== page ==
Lessons Learned From A Semester Studying At Home
Written by Amber
As we start a new year, many of us are reflecting on our time studying at home so far, looking at what we have learnt and how we can continue studying this way. All five of our Career Coaches were asked about lessons learned from their semester studying at home that could be shared with others.
“My lesson learnt from a semester studying at home is to avoid all distractions and procrastination. As we are all at home, it becomes very easy to start doing something else, whether that be housework, having a chat with a housemate or family member, or scrolling through social media whilst “listening” to a lecture or trying to get assignments done. However, this will only cause stress further down the line, as you realise you didn’t hear a few sentences that your lecturer said because of that funny cat video, or a deadline has suddenly crept up on you and you feel you don’t have the time to complete your assignment to the best of your ability. I myself am guilty of most of these, and therefore would advise to turn off the TV whilst writing your assignments, take the time to listen and re-listen to any lectures or recordings you’re not sure of and all in all, minimise stress throughout these already stressful times.” – Megan
“My lesson learned from studying at home would be, routine is key! For me, I’ve found that structuring my day with lectures or work I have to do has helped me feel more productive and like the days have purpose. It’s important to recognise that there are tasks that need completing, however, I equally recognised I need time to rest, relax and recuperate so that I can function at my best. To achieve this, I try to do something active or ‘for myself’ every day to help me get in the right mindset and help me concentrate. All that being said, I have stuck to having one day off a week as we are under a lot of pressure, more than usual at the moment, and we all need a break every now and then!” – Amber
“The lesson I have learned from a semester of online learning is ask questions – most people on your course want to know the answers to whatever you are going to ask. Book a tutorial, online tutorials are much easier to navigate and more accessible. Also, your peers can help you with any quick questions you need answering or where to find anything, and your contribution to discussions is valuable and will further your understanding of the topic. The social aspect of my course has been about making the most of the interactions we do have online and through using and sharing resources and ideas, as everyone is in the same boat and will help each other wherever they can.” – Annie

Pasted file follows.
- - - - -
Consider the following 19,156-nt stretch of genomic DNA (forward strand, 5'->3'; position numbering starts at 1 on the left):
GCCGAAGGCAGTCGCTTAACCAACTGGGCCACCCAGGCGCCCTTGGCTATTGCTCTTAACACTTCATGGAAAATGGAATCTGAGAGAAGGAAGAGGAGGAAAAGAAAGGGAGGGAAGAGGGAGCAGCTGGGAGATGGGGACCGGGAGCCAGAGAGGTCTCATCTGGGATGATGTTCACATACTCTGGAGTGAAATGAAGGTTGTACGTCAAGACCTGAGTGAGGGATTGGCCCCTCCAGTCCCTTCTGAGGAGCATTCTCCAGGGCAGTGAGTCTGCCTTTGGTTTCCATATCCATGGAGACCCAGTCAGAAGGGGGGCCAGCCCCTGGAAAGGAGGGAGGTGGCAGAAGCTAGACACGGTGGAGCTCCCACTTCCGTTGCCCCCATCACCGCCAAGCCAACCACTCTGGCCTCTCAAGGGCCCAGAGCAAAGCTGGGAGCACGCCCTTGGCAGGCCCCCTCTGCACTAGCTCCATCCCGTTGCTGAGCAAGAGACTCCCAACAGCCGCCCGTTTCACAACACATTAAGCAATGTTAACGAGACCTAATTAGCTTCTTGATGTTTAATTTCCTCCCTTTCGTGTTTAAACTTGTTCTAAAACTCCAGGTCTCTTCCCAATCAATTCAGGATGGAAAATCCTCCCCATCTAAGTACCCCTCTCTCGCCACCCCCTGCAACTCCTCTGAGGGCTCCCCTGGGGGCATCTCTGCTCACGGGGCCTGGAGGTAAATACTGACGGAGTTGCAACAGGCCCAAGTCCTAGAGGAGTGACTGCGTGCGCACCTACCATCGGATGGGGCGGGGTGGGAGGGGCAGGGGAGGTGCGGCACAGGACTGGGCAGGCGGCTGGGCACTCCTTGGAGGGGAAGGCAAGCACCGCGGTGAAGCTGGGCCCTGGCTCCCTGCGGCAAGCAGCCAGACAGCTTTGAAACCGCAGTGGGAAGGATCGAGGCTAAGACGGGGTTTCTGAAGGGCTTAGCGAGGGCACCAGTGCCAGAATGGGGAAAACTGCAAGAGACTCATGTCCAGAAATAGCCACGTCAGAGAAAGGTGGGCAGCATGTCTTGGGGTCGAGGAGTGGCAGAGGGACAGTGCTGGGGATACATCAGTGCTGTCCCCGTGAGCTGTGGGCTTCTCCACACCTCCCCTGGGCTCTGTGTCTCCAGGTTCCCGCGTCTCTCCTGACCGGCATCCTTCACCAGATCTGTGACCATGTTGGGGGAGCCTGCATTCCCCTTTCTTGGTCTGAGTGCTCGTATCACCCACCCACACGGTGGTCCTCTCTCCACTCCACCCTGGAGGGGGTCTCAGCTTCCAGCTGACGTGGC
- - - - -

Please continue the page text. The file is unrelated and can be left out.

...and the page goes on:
“My lesson learned from studying at home would be: as students, we are all in the same situation and can help each other a lot! At first, the studying from home situation was completely new, unusual and everything just felt uncertain! I was worried the standard of teaching would be compromised, the quality of my assignments would be affected and that it was not worth continuing the year. This academic year I started a master’s degree which meant I was also starting a completely new course with new people, so it was even more daunting not having any classmates to speak to that I knew. However, we quickly made a group chat, and we have all spoke every day since September which led me to discover they all had felt the same as me! We now reassure each other, talk about our worries and encourage one and other to stay motivated, not give up and that whatever we are feeling is normal! My advice would be that you are not alone, there’s a strong likelihood that other students are feeling what you are and now more than ever we need to be communicating, providing and receiving support and voicing our concerns!” – Becky
“My lesson learned studying at home was it was not the easiest thing for me. I had to adjust to the whole process of remote learning. By studying at home, I realised that being self-sufficient was not easy and my lecturers do a lot of work in the classroom. I learned that studying at home was not the best experience ever and I commend all long distance/ remote learners who have been doing this before the lockdown.” – Bertha
Whatever lessons you have learned, either the same or different to ours, the most important things to remember is you’ve got this and the career team is still here for you! Get in contact through any of the methods below to get some support from a Career Coach.
To speak to one of our Career Coaches get in touch:
Facebook: Staffordshire University Career & Personal Development
Career Chat: https://www.staffs.ac.uk/students/careers/careers-studio/chat-to-our-careers-coaches